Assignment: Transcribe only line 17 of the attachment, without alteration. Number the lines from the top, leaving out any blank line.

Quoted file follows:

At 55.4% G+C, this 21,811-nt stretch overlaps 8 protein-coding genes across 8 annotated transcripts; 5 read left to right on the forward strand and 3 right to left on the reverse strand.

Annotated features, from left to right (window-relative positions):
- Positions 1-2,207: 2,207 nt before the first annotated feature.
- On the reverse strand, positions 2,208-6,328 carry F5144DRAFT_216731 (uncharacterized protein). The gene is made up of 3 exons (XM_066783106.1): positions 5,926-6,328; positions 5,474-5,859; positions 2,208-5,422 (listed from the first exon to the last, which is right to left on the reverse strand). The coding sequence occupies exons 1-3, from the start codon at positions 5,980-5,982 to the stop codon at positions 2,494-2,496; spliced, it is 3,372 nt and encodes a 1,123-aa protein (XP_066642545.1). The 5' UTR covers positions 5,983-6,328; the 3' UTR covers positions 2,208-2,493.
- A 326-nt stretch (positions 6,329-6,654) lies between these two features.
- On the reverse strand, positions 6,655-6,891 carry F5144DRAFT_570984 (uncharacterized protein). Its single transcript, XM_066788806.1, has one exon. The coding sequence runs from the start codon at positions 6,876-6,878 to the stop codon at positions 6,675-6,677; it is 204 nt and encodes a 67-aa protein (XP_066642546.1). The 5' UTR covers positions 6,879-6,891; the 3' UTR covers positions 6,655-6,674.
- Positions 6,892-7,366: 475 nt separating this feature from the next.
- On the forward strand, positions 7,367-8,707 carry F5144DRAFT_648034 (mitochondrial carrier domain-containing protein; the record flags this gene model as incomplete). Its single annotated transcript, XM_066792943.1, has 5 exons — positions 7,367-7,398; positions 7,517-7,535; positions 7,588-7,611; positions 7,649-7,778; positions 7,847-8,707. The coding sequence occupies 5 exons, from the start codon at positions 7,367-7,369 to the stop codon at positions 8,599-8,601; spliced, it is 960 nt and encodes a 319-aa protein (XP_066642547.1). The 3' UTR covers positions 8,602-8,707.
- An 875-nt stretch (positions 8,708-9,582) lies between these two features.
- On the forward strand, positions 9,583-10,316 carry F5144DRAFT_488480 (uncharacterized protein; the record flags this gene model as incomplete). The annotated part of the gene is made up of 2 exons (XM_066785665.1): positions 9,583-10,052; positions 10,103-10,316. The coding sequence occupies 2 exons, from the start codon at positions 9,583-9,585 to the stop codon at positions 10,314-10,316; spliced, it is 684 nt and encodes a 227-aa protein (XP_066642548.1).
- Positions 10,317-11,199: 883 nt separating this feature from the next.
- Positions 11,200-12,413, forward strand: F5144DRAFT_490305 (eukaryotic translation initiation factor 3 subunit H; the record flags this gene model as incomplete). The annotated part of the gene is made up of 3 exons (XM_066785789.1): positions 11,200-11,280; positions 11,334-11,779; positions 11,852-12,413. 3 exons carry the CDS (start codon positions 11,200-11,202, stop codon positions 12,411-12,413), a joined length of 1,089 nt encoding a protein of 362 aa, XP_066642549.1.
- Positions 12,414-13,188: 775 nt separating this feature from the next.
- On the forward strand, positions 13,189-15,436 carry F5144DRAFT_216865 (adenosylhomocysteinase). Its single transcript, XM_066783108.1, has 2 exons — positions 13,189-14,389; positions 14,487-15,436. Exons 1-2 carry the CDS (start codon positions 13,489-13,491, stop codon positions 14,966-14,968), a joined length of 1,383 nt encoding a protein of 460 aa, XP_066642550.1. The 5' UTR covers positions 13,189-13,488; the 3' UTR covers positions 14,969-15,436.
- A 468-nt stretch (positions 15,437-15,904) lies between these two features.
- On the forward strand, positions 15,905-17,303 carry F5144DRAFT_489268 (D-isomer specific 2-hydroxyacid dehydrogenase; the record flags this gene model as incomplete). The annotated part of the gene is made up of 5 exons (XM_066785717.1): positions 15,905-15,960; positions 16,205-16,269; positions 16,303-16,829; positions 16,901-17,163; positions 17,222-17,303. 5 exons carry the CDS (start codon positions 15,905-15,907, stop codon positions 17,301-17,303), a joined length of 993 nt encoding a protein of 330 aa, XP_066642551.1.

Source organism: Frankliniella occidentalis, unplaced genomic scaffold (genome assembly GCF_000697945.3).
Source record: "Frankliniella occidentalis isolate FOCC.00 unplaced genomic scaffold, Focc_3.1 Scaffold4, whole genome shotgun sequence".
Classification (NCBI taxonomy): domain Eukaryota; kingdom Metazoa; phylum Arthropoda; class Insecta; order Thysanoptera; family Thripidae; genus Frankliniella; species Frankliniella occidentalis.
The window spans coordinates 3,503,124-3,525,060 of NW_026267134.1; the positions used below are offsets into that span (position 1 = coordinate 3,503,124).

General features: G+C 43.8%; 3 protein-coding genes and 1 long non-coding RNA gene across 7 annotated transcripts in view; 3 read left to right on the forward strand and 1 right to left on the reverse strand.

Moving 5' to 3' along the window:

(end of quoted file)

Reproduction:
Source organism: Frankliniella occidentalis, unplaced genomic scaffold (genome assembly GCF_000697945.3).